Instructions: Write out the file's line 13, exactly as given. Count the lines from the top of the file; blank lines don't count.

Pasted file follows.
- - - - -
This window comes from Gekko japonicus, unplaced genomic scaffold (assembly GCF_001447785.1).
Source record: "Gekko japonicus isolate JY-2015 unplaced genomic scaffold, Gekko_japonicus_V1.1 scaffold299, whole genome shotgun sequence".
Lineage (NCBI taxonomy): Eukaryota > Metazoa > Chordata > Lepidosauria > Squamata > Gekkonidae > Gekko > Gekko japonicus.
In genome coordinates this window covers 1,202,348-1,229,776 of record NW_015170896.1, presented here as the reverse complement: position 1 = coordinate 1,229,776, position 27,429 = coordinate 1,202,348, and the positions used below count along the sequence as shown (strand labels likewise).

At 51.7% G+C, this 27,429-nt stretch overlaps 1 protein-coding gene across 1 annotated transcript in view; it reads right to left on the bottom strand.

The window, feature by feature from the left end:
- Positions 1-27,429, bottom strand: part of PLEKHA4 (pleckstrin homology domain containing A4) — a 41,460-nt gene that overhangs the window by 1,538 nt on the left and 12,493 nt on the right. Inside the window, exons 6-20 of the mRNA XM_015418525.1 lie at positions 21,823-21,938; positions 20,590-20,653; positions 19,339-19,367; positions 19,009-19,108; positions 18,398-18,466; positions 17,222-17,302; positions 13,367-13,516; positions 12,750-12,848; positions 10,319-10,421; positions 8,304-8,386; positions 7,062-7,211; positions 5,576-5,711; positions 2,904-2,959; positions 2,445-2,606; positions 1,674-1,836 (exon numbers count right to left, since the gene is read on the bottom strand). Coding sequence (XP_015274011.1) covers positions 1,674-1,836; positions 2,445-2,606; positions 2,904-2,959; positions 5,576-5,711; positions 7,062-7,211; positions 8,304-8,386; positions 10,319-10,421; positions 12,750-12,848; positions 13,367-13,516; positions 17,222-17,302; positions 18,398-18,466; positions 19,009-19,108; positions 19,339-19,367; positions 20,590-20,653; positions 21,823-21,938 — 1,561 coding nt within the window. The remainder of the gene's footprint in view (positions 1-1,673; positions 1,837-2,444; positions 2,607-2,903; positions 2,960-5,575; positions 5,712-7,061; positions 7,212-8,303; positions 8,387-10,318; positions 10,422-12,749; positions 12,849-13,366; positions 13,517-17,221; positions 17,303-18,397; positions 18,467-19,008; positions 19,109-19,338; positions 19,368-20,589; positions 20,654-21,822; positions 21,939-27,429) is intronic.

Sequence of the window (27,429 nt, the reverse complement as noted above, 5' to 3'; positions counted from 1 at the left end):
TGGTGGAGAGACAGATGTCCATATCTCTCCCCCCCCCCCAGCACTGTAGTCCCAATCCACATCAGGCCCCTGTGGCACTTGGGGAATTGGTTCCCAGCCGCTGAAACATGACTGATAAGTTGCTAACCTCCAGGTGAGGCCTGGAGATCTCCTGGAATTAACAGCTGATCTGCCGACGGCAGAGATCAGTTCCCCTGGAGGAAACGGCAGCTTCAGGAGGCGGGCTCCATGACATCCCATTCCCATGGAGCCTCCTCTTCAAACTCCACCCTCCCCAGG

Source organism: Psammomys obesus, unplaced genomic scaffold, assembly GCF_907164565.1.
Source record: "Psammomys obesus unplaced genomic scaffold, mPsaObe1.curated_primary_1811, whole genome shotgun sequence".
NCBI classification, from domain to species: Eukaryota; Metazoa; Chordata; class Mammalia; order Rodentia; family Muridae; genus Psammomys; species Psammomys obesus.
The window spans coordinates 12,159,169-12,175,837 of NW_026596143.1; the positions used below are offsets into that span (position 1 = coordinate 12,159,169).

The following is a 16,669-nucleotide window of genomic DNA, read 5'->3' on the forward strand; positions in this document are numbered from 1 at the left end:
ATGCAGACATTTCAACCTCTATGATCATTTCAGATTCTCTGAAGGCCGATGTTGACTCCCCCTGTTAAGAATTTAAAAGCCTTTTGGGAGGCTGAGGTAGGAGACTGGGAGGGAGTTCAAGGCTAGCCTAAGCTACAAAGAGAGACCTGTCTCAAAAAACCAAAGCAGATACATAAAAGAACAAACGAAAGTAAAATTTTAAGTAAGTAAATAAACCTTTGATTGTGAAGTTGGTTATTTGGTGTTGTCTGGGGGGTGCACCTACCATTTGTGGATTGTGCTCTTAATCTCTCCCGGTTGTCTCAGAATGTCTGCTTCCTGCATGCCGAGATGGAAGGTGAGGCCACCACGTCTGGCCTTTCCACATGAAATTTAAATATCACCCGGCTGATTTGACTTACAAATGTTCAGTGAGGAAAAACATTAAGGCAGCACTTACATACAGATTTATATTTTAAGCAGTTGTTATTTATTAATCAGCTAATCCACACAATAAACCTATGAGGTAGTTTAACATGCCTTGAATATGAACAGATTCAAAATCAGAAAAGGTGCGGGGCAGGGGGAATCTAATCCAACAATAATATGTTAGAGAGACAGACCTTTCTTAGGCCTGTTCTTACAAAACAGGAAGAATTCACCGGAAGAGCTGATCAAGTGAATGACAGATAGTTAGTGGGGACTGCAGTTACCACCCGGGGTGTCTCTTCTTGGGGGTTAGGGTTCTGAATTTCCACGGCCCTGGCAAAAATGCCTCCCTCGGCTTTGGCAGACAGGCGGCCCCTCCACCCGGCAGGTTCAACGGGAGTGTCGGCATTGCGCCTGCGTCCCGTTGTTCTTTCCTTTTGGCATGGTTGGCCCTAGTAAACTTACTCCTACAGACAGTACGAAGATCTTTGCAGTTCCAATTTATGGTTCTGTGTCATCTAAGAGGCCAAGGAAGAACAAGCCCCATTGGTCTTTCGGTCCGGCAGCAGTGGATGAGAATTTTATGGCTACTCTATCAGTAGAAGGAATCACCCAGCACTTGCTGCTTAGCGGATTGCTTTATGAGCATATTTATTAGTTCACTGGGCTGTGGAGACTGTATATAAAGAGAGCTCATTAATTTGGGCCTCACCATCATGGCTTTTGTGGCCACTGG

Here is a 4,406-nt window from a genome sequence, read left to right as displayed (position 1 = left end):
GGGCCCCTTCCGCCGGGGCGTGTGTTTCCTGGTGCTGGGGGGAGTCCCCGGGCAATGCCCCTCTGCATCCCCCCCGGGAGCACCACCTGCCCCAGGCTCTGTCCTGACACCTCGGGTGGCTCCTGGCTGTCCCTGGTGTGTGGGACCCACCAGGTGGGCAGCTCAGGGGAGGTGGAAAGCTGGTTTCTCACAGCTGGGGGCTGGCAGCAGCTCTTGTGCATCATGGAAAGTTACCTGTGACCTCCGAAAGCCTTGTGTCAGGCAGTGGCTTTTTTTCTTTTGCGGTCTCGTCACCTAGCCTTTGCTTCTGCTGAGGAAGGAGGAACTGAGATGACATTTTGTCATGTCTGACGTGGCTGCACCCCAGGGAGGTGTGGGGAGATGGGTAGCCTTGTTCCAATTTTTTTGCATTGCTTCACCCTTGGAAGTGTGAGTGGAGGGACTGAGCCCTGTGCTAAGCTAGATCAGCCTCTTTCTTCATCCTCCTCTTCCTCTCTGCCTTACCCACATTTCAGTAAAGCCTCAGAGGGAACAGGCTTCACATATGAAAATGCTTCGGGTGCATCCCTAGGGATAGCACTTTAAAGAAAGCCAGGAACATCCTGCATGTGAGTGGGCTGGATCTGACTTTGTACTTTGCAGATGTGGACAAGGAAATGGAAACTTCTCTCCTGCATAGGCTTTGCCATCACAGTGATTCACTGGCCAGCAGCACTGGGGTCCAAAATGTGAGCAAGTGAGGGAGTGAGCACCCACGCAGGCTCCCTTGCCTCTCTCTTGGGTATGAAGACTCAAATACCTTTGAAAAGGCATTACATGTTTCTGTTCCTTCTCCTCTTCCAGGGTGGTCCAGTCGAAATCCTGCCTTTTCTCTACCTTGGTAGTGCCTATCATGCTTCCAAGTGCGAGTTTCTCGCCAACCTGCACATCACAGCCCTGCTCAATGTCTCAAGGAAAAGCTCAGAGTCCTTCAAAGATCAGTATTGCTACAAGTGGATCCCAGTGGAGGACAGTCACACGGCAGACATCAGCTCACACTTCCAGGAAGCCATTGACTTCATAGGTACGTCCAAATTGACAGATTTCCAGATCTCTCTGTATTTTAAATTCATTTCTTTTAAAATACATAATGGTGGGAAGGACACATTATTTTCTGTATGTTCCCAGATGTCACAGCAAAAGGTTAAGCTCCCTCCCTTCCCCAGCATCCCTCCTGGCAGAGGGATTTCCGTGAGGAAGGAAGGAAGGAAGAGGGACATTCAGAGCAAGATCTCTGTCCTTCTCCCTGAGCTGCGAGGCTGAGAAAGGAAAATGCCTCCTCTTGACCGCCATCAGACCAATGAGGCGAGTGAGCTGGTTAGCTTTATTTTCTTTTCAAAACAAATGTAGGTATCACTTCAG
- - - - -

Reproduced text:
The window spans coordinates 12,159,169-12,175,837 of NW_026596143.1; the positions used below are offsets into that span (position 1 = coordinate 12,159,169).